Scots Law & Verbal Agreements
Under Scots law, legal agreements do not, in most cases, have to be in writing. The law considers verbal agreements to be binding if the parties have a common purpose and they clearly intend to create a legal relationship.
If these elements exist, the Scottish courts will enforce a verbal agreement.
In certain limited circumstances, however, the law requires that agreements be in writing.
These include wills and certain contracts to transfer property. Only adults over the age of 16 may enter into legal agreements in Scotland.
Offer and Acceptance
It's possible to break down any agreement into offer and acceptance. When you buy something from a shop, you offer money to the sales assistant, and he accepts your offer by taking the money and giving you the item. In Scots law, the parties to an agreement may express both the offer and the acceptance either verbally or in writing. In most cases, a verbal offer should be met by a verbal acceptance. An acceptance must be unconditional to form the contract. If a party makes a conditional acceptance, for example by negotiating on a price, the law considers this as a new offer, and therefore it must be accepted by the other party before the agreement is binding.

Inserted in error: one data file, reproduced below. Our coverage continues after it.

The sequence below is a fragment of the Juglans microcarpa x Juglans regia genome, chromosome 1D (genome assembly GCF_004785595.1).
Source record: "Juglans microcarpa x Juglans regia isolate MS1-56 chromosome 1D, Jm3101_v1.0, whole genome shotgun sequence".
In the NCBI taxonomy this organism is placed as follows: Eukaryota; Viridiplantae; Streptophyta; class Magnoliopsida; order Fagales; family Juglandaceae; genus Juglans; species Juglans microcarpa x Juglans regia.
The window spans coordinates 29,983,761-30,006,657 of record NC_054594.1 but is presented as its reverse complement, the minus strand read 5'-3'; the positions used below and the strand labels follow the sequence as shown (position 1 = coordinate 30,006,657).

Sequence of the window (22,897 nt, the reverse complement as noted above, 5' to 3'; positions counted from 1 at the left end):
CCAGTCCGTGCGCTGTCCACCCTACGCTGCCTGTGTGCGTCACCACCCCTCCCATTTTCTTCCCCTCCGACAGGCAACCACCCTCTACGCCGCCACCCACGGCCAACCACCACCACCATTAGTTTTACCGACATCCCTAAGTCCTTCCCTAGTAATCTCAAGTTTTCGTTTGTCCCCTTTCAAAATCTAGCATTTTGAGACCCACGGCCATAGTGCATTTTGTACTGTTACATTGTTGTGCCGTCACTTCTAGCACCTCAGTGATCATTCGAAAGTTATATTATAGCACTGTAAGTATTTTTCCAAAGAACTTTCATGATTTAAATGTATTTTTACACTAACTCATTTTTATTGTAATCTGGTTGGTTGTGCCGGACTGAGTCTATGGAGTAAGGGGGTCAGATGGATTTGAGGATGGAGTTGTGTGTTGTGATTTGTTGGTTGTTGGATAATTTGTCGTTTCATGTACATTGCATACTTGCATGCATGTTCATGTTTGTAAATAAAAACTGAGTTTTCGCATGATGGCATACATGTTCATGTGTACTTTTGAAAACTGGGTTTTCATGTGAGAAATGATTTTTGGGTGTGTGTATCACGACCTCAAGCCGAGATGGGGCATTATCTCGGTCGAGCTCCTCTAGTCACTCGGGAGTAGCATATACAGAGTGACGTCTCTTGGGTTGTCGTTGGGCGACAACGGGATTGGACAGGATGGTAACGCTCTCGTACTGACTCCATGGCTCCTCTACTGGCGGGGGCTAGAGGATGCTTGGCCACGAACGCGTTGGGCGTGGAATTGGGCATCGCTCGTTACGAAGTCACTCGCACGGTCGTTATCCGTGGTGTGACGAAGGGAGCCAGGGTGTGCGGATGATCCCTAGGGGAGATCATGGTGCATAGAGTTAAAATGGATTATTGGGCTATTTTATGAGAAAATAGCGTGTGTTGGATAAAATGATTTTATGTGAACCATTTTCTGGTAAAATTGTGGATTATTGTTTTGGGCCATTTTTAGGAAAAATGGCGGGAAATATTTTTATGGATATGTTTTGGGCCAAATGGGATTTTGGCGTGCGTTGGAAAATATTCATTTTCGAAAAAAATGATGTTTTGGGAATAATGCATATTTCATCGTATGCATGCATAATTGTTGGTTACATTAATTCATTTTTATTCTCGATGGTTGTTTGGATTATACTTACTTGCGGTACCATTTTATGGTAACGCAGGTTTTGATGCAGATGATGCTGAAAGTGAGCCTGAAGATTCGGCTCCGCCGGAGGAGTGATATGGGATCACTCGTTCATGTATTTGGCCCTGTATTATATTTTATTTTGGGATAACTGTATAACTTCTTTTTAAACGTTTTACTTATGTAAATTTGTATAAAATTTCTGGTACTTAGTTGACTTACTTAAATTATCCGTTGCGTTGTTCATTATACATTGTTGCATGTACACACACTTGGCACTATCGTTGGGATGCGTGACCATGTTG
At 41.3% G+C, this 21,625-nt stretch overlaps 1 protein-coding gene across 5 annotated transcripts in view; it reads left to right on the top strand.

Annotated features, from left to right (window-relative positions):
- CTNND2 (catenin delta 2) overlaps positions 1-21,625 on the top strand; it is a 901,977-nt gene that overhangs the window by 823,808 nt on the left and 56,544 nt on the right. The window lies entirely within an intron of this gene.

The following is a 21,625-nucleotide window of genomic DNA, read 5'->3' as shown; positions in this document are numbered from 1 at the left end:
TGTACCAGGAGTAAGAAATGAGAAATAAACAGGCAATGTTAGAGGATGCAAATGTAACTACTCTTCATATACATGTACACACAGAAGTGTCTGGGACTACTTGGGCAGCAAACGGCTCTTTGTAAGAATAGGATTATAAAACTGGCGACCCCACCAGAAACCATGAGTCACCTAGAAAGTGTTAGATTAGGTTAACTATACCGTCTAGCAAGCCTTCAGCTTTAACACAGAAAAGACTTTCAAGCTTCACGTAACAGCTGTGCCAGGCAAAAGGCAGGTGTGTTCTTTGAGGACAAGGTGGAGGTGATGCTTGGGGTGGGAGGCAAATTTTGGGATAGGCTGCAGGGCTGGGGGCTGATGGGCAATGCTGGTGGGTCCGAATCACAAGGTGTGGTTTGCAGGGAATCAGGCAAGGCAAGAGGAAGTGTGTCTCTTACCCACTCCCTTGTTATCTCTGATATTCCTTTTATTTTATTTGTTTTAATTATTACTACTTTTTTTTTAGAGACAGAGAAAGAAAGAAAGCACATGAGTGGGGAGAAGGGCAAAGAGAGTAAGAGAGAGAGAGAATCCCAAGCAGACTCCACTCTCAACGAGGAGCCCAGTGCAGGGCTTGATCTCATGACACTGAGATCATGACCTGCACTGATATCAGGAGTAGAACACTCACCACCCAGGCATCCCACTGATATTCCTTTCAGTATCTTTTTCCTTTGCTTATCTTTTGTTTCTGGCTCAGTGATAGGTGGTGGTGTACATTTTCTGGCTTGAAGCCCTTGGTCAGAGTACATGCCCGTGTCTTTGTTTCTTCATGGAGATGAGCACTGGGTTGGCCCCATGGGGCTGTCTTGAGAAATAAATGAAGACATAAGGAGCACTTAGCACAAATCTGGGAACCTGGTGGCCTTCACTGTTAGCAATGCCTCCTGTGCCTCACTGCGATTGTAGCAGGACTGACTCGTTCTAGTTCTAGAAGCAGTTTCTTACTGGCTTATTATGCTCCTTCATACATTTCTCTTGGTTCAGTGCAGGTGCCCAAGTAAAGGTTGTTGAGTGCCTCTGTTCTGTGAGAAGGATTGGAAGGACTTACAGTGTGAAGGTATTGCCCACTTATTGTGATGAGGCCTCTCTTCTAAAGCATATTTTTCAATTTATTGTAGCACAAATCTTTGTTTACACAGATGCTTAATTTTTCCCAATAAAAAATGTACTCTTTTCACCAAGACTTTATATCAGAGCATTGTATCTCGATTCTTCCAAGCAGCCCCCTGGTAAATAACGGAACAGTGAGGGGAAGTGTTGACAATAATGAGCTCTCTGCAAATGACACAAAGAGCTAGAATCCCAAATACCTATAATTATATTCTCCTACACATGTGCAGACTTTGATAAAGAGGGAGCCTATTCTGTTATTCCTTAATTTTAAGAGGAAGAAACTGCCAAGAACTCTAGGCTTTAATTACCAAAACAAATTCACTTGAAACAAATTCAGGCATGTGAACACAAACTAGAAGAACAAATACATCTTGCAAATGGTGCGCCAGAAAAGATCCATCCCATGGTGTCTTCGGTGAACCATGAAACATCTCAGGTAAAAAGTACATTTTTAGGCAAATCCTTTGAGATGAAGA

Parties to any legal agreement, including a verbal agreement, must have a common intention. A contract does not exist in law if one party thinks that he is buying a horse and the other party believes that he is selling a cow. If a dispute arises, a court would consider the actions of both parties to establish whether the parties had a common intention. The law requires the parties to reach agreement on certain essential elements, for example the price.
Intention to Create a Legal Relationship
In many cases, the parties to a verbal agreement do not intend to create a legal relationship, for example an agreement to meet for a meal or a drink is not legally binding. In the case of dispute, the court will examine the intentions of the parties to assess whether they aimed to create a legal contract. The law assumes that agreements made in a social or domestic context will not be legally binding, unless the parties stipulate otherwise.
The Requirements of Writing (Scotland) Act 1995 provides that certain agreements must be made in writing and signed in a formal manner. These include wills, trusts and contracts relating to the sale and purchase of land and heritable property.